There are many factors to consider when selecting course materials: the rising cost of textbooks, the availability of online resources, lab and supply fees for certain courses, and how students will access multimedia materials.
1. Consider the cost of required textbooks and other course materials.
For many introductory courses, a traditional textbook is typically assigned. When appropriate, you might also consider alternative information sources, including books that are not textbooks, journal articles, or online sources. If your course has additional fees for supplies, software, or participation in local events, let students know as early as possible.
2. Determine how much of a textbook students will be asked to read before you require they purchase it.
If you are using only a single chapter from a book, ask the Library to put it on E-Reserves. Also consider that many publishers sell individual chapters of books, enabling you to select only the parts you will use. Check with the AU Campus Store for additional information on the different ways course materials are available.
3. Address the issue of alternative editions of a textbook.
Based on your particular course content and discipline, consider whether students may use an earlier edition than the most recent one. Let students know your policy on the first day of class. Earlier editions will nearly always be less expensive, but may not be an option in courses for which up to date information is essential or where there have been substantial changes between editions.
4. Consider using high-quality – and free – Open Education Resources (OERs) to replace or supplement a traditional textbook.
5. Make use of Library Course Reserves (either physical or virtual).
You can put materials on reserve yourself or you may want to consult with your school or college’s designated librarian. Check if the Library owns the books you would like placed on Reserve. If it does, you may pull the books from the shelves yourself or ask Library Reserves to do so. If the Library does not own a book you want to have available on Reserve, you may request they purchase it. (Be sure to give enough lead time before your course begins, especially if the publisher is outside the US.)
In constructing your Reserves list for print materials, specify the amount of time a student may check out a book. For example, a two-hour reserve allows more students to access the book in a given period than a longer reserve period. For AU Core courses, the Library automatically puts two copies of all course books on reserve.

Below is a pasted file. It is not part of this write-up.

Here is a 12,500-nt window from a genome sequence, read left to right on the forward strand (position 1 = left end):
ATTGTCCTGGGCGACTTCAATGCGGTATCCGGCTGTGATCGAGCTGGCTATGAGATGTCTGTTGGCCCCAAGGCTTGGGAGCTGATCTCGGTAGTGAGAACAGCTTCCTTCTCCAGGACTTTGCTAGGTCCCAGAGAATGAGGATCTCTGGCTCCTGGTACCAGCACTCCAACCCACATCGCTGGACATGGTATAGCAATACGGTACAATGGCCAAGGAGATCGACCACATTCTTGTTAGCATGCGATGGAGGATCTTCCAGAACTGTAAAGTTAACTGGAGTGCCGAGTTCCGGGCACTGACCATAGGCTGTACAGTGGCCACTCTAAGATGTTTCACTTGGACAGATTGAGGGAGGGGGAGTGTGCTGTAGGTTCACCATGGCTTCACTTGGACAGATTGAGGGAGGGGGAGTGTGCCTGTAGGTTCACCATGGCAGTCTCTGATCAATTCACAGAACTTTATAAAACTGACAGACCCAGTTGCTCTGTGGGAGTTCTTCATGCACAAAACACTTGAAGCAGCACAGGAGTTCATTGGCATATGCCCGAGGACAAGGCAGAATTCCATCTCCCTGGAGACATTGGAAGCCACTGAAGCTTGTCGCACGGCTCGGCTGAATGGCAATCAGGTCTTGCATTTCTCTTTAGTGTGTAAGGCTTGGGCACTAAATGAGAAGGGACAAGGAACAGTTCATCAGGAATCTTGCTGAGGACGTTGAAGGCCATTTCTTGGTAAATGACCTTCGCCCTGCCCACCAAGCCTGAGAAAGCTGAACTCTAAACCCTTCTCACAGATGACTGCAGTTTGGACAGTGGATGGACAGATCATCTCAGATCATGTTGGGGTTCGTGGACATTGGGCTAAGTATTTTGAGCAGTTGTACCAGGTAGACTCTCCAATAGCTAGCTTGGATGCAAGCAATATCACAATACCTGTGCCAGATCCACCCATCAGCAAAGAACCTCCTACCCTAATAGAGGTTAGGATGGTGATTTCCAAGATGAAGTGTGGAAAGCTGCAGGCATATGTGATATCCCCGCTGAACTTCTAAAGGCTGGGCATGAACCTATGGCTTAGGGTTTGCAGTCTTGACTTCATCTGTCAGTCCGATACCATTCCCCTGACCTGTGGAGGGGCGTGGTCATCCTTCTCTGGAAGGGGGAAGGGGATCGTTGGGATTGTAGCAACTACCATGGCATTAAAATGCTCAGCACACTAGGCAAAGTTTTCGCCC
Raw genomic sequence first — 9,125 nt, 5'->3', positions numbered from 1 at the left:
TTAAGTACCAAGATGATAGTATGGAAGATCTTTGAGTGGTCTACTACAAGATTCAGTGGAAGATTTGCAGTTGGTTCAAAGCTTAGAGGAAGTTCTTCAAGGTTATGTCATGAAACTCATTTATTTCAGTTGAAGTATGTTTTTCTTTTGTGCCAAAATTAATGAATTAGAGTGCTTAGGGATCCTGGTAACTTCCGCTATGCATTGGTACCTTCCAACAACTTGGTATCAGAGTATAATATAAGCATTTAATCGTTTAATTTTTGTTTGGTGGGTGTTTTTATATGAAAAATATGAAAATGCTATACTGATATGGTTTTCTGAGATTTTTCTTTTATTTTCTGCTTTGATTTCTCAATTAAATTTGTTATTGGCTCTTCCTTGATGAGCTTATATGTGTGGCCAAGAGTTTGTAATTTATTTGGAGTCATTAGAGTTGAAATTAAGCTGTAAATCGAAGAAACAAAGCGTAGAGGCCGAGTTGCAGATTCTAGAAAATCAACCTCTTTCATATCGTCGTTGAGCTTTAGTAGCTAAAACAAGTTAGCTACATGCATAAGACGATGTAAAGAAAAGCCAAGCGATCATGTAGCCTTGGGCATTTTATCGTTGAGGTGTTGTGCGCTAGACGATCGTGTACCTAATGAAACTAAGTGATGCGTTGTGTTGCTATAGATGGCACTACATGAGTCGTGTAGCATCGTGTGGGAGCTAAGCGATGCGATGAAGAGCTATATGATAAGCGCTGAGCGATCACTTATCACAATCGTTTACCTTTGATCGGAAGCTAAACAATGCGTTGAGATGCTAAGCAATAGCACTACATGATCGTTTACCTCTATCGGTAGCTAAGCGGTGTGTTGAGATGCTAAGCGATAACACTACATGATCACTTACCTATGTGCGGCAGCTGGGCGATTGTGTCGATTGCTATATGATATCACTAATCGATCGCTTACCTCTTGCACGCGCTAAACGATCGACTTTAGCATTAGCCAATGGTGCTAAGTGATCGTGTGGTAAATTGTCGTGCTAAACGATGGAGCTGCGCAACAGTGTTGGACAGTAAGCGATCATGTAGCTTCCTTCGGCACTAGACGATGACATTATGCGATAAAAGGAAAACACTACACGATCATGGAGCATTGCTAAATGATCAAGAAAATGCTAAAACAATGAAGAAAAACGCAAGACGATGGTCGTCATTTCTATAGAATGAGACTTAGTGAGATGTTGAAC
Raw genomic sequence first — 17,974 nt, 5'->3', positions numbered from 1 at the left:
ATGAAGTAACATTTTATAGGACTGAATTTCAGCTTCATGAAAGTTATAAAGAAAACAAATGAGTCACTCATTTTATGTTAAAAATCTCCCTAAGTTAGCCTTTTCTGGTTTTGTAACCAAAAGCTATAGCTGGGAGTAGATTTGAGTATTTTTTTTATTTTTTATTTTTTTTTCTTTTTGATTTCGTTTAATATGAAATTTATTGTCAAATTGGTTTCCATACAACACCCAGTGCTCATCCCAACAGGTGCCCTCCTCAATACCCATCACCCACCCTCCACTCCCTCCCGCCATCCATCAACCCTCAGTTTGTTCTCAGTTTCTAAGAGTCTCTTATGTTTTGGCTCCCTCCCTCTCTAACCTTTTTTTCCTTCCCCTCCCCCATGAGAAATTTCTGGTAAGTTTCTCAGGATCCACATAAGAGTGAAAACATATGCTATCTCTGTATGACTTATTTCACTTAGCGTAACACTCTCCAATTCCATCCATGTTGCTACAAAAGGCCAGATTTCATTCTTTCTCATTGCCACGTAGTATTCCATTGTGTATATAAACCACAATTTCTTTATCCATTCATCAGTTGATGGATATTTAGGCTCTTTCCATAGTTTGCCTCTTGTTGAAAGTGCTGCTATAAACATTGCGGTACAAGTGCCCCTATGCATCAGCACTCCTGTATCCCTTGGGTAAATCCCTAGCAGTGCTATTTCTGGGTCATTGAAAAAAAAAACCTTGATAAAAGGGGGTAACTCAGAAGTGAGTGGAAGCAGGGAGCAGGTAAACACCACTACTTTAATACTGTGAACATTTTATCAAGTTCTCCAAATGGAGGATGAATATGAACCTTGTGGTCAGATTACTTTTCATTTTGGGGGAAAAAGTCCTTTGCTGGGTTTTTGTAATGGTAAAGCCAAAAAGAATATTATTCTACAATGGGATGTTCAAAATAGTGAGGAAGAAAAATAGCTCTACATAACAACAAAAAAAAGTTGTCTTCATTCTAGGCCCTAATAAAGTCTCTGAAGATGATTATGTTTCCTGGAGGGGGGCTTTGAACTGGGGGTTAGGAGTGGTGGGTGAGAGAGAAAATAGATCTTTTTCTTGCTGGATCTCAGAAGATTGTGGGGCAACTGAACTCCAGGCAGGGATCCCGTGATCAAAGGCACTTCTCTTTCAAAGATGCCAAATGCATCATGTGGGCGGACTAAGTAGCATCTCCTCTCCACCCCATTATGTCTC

6. Contact the Library for ideas on relevant multimedia materials.
Videos, TED talks, podcasts, or YouTube videos can add variety to course readings and engage students in different ways. For many audio or video resources, students can conveniently stream them on their digital devices. For students without a personal computer, Media Services (on the lower level of the library) has viewing stations.
7. Clearly distinguish on your syllabus between required and suggested readings.
Students sometimes interpret ‘suggested’ or ‘supplementary’ as really required. Be clear about which course resources they will be held responsible for and which are genuinely optional, but can add to their understanding of the subject matter.
8. Look for ways to represent multiple perspectives.
For most academic disciplines, there is a canon of theorists, research, and conceptual frameworks that will be reflected in course materials. This reality may limit the range of racial, cultural, or gender perspectives that students explore. Here are some ways to create a more inclusive pedagogy:
As you provide students with an overview of the course, acknowledge such perspectival limitations and explain how you plan to address them in your course.
Consider adding readings or videos to what you typically assign to students, thereby presenting an expanded view of course topics.
Include one or more assignments, such as short papers, that encourage students to select a topic, author, or perspective that can broaden the existing perspectives addressed in your syllabus.
Provide an opportunity for students to share their findings with their peers.
9. Acknowledge potential or actual bias in assigned materials.
Wikipedia aside, most writing (especially in the academic world) tends to be done from a particular point of view. When appropriate, consider assigning readings that represent multiple perspectives. Some bias in writing is obvious, but other times, implicit or potential bias may not be so readily apparent. Asking students to identify bias in readings helps to increase their critical thinking skills.
According to Myra and David Sadker’s book Schools and Society, these are some of the most common types of bias found in textbooks:
Invisibility: exclusion of a group or of a specific idea
Stereotyping: assigning rigid roles or attributes to a specific group
Imbalance: only one side of an issue is addressed
Lack of Reality: facts about a particular event or theory are intentionally ignored
Fragmentation: text boxes appear within the reading with select but incomplete information
Linguistic: subtle or blatant slurs are included
Cosmetic: the physical appearance of the text leads the reader to particular conclusions
10. Identify extra resources for students who do not bring some of the background knowledge needed for your course.
Work individually with students to recommend additional materials that can help them attain the foundation needed to thrive in your course.